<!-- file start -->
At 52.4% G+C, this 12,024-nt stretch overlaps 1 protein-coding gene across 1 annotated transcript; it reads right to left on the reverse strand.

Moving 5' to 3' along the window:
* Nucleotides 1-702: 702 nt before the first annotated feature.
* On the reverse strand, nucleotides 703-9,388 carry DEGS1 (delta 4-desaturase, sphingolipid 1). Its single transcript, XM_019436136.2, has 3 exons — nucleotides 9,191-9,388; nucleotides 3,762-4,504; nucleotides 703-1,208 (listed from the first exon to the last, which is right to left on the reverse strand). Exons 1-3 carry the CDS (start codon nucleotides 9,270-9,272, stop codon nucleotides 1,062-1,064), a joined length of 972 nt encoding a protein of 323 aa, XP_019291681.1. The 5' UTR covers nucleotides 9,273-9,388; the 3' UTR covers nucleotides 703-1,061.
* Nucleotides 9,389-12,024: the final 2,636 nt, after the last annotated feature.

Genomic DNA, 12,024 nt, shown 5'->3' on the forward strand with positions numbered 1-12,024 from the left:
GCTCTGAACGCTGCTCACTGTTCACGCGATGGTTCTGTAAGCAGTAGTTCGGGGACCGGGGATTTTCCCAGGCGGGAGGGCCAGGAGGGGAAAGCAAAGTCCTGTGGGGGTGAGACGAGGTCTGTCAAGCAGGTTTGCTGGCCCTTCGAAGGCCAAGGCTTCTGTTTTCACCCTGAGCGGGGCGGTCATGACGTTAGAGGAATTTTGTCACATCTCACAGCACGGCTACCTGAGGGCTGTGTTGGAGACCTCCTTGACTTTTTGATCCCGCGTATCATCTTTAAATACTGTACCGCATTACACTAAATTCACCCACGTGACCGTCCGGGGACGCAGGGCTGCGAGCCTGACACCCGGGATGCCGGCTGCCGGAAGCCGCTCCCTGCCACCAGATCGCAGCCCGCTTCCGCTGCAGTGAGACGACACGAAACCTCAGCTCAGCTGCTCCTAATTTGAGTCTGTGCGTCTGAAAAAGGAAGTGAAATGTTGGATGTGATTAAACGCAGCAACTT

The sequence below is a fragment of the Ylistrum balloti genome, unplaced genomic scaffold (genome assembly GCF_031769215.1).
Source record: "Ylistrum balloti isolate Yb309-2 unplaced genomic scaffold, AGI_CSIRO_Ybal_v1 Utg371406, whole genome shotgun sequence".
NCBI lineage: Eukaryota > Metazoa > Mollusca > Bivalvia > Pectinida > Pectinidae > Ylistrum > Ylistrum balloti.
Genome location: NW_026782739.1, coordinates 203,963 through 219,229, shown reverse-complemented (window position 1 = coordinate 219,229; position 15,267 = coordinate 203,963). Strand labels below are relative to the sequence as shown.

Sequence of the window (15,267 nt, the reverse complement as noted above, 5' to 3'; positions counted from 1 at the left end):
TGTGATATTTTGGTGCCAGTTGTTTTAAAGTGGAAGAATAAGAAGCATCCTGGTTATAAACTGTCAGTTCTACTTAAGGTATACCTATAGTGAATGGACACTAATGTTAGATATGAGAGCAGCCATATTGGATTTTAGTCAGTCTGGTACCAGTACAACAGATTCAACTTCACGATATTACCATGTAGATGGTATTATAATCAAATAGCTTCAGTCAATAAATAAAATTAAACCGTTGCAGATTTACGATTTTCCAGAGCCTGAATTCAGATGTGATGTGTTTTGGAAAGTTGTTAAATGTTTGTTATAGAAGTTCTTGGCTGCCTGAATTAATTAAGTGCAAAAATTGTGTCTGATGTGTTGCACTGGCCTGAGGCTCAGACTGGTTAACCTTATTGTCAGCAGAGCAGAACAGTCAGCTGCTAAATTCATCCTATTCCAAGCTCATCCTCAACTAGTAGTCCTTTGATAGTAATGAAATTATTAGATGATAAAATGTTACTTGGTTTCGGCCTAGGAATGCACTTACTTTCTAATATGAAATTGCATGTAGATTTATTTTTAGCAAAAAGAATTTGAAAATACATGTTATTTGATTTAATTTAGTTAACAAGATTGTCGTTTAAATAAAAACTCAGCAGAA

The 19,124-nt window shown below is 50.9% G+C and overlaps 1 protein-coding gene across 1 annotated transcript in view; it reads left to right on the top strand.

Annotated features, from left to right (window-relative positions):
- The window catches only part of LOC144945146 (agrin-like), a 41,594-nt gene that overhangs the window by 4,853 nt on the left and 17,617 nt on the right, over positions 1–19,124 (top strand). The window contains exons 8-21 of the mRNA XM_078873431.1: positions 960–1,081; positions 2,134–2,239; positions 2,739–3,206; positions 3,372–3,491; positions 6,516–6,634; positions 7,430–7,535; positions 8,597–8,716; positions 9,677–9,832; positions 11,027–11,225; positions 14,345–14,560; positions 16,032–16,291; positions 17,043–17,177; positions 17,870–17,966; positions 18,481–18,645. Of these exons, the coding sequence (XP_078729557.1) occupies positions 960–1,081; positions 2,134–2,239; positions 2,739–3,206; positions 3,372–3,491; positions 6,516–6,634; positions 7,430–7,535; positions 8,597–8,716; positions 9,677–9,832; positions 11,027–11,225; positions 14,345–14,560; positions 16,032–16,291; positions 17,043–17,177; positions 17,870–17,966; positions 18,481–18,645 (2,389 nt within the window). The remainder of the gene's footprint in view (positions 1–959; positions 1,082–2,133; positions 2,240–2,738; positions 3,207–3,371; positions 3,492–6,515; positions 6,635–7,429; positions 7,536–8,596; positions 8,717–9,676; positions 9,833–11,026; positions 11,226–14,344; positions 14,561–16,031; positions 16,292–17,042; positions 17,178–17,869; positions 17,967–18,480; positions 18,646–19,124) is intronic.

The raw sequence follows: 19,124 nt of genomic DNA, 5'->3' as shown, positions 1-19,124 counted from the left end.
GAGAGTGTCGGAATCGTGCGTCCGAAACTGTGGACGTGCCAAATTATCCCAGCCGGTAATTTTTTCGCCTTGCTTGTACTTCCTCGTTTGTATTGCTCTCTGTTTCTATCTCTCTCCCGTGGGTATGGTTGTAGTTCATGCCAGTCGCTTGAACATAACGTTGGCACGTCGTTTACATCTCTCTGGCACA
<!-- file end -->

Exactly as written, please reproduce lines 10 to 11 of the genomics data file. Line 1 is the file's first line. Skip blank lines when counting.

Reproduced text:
NCBI lineage: Eukaryota > Metazoa > Mollusca > Bivalvia > Pectinida > Pectinidae > Ylistrum > Ylistrum balloti.
Genome location: NW_026782739.1, coordinates 203,963 through 219,229, shown reverse-complemented (window position 1 = coordinate 219,229; position 15,267 = coordinate 203,963). Strand labels below are relative to the sequence as shown.